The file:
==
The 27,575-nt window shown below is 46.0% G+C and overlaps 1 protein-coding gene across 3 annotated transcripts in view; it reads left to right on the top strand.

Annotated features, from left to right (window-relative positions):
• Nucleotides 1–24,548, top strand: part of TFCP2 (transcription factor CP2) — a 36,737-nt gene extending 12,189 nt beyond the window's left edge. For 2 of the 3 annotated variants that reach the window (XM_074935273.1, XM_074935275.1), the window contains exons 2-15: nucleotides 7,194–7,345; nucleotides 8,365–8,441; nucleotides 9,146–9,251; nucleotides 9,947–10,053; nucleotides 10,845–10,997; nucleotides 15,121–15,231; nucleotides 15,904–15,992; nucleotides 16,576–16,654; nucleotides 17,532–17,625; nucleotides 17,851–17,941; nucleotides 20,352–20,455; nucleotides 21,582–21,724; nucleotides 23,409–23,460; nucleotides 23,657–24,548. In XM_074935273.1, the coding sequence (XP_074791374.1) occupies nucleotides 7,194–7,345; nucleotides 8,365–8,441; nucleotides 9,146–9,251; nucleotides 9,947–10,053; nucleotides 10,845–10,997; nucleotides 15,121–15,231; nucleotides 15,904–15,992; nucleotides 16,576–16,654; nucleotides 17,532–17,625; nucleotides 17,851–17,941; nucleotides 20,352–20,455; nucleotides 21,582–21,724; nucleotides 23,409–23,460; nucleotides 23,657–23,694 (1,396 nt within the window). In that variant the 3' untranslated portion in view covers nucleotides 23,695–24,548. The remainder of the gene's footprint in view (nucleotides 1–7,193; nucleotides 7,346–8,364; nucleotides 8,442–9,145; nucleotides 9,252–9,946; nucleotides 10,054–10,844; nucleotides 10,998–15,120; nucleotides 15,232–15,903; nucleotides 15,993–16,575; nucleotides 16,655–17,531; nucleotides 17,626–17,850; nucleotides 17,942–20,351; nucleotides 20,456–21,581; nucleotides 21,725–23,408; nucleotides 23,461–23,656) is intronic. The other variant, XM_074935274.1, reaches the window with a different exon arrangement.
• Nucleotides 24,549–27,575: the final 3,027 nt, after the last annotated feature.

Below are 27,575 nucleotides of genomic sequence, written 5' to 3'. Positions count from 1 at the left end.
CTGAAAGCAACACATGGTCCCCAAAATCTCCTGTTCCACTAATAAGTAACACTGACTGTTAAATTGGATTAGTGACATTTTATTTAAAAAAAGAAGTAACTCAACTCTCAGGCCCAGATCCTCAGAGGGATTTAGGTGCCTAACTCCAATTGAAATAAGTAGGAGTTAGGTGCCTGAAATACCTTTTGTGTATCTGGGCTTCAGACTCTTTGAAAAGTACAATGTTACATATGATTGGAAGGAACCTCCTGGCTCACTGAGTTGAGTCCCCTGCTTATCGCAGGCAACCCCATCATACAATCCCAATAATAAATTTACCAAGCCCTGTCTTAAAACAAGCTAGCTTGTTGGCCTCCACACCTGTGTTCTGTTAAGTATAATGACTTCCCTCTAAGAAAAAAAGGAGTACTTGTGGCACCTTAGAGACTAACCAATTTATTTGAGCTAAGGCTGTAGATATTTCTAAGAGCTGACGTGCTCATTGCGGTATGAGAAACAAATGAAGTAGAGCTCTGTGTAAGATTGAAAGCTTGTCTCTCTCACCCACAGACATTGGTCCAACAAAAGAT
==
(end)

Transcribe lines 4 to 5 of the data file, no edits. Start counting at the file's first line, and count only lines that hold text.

• Nucleotides 24,549–27,575: the final 3,027 nt, after the last annotated feature.

Below are 27,575 nucleotides of genomic sequence, written 5' to 3'. Positions count from 1 at the left end.